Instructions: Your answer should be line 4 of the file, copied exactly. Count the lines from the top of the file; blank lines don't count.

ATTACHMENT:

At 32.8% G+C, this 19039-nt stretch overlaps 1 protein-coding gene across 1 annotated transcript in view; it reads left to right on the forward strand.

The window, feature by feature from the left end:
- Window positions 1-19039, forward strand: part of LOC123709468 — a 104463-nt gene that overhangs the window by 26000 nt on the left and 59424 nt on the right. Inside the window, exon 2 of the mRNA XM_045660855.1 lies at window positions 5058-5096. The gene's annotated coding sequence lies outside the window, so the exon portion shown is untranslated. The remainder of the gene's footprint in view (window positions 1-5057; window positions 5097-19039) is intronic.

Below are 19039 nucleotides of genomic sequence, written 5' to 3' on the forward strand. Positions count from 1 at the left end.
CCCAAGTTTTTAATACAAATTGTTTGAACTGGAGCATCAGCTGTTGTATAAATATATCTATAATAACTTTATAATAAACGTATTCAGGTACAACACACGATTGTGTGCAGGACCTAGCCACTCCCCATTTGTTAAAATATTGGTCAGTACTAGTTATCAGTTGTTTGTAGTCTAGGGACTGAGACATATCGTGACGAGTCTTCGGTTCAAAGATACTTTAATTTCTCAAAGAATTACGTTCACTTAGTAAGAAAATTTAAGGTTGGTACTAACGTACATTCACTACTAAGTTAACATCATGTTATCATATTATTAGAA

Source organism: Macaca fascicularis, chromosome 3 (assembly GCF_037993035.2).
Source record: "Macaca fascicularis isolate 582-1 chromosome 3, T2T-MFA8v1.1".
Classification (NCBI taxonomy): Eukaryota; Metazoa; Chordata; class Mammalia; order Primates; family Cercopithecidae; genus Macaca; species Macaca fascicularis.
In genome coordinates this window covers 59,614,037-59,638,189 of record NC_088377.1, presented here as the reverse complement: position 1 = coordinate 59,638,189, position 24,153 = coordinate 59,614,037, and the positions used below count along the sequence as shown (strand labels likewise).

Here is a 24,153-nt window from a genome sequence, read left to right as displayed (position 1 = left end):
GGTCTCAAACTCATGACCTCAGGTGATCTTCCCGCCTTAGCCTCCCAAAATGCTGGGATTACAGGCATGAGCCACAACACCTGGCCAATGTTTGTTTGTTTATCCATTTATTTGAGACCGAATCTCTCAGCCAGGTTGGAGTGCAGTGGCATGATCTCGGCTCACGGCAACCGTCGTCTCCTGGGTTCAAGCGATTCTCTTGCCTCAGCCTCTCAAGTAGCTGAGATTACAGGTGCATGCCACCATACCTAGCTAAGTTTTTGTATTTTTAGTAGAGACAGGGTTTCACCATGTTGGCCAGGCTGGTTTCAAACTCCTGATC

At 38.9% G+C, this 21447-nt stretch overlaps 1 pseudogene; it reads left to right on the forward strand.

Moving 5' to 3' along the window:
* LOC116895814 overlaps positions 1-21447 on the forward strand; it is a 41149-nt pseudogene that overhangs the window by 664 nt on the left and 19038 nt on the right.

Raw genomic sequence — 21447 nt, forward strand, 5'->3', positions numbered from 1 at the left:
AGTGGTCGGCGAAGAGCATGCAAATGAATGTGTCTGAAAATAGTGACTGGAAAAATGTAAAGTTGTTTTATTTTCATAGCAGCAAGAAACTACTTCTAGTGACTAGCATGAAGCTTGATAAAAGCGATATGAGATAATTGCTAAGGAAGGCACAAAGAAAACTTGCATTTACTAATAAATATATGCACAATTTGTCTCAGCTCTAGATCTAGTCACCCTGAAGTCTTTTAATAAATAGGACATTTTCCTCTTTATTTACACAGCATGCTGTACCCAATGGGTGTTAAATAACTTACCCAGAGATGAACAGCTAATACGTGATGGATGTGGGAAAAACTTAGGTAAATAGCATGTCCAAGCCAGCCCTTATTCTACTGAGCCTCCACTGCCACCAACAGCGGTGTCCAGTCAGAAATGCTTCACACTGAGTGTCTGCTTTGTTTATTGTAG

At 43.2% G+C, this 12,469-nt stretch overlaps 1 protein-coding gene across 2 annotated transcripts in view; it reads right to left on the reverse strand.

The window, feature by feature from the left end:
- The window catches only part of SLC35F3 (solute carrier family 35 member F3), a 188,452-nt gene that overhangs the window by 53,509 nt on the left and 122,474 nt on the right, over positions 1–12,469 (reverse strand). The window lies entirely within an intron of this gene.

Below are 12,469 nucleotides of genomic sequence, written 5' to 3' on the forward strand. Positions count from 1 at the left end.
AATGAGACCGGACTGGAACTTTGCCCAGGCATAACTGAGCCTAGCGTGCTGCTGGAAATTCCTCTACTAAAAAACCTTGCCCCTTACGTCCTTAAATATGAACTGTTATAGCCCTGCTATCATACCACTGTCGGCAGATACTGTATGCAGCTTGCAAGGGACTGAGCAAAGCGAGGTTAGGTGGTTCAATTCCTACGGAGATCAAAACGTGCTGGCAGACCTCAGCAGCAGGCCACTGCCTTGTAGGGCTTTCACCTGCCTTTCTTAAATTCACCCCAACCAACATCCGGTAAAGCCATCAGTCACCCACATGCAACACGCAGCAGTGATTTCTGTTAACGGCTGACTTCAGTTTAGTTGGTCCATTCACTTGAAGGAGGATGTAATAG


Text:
Below are 19039 nucleotides of genomic sequence, written 5' to 3' on the forward strand. Positions count from 1 at the left end.